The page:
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Sea of opportunity : the Japanese pioneers of the fishing industry in Hawaiʻi / Manako Ogawa.

By: Ogawa, Manako [author.].
Material type: TextTextSeries: JSTOR eBooks.Publisher: Honolulu : University of Hawaiʻi Press, 2015Description: 1 online resource.Content type: text Media type: computer Carrier type: online resourceISBN: 9780824854850; 0824854853.Subject(s): Fisheries -- Hawaii -- History | Fishing -- Hawaii -- History | Fishers -- Hawaii -- History | Japanese -- Employment -- Hawaii -- HistoryAdditional physical formats: Print version:: Sea of opportunity.DDC classification: 338.3/72709969 LOC classification: DU624.7.J3 | O373 2015Online resources: Click here to view this ebook.
Contents:
Passage to Hawaiʻi: the development of a fishing culture in Japan since ancient times -- Japanese fisherman enter Hawaiian waters: the formative years of commercial fishing in Hawaiʻi and the rise of the Japanese, from 1899 to the early 1920s -- The heyday of the Japanese fishing industry in Hawaiʻi -- Surviving the dark days -- The reconstruction and revitalization of fisheries after World War II -- Okinawa and Hawaiʻi.
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Item type Current location Call number URL Status Date due Barcode
Electronic Book UT Tyler Online
Online
DU624.7.J3 O373 2015 (Browse shelf) https://ezproxy.uttyler.edu/login?url=http://www.jstor.org/stable/10.2307/j.ctt13x1hzr Available ocn905734266

Includes bibliographical references and index.

Passage to Hawaiʻi: the development of a fishing culture in Japan since ancient times -- Japanese fisherman enter Hawaiian waters: the formative years of commercial fishing in Hawaiʻi and the rise of the Japanese, from 1899 to the early 1920s -- The heyday of the Japanese fishing industry in Hawaiʻi -- Surviving the dark days -- The reconstruction and revitalization of fisheries after World War II -- Okinawa and Hawaiʻi.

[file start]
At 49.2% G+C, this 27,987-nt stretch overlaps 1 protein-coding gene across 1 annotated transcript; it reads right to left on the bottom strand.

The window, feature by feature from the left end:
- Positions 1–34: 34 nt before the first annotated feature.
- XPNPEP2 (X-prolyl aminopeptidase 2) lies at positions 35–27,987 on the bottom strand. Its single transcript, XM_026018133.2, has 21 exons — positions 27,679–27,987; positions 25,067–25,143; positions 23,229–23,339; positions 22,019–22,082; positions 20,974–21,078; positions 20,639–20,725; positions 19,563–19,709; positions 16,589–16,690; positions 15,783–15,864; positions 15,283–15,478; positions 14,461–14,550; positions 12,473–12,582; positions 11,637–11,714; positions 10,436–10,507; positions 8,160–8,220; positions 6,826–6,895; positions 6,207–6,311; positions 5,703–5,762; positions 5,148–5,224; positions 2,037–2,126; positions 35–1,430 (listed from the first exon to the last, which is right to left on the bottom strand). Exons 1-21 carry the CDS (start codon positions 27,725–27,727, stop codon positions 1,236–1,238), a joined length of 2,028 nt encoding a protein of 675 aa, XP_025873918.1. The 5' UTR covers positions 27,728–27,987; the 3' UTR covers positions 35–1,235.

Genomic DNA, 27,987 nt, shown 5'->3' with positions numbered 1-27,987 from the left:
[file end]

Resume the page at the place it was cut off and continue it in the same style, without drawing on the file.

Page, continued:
Print version record.

Reviews provided by Syndetics

CHOICE Review

Ogawa (Ritsumeikan Univ., Kyoto) examines how Japanese fishermen and women became the leaders of the Hawaiian fishing industry during the 20th century. This story begins in the fishing communities of Japan during the 19th century and ends in post-WW II Hawai'i. Most notably, the author explains how Japanese immigrants came to Hawai'i as fishers, not just as plantation workers. In addition, she provides information regarding interracial and interethnic relations among Chinese, Japanese, and Native Hawaiians. Finally, Ogawa argues that some Japanese fishers were able to reestablish their prominence in the Hawaiian fishing industry even after being interned during WW II. One minor shortcoming is that Ogawa simply refers to Hawaiian and Japanese fishing conflicts as a "clash of different fishing cultures." For Hawaiians, overfishing was about more than cultural conflict; it was another example of how they were losing sovereignty in the protection of their 'ina (land and sea) as a result of Western imperialism and the fall of the Hawaiian monarchy. This study contributes to other studies on Japanese in the Pacific Islands, such as David Hanlon's Making Micronesia: A Political Biography of Tosiwo Nakayama (2014). Summing Up: Recommended. All levels/libraries. --Alfred Peredo Flores, University of California, Los Angeles

Author notes provided by Syndetics

OgawaManako:<br> <p> Manako Ogawa is associate professor of Ritsumeikan University in Kyoto, Japan.</p>

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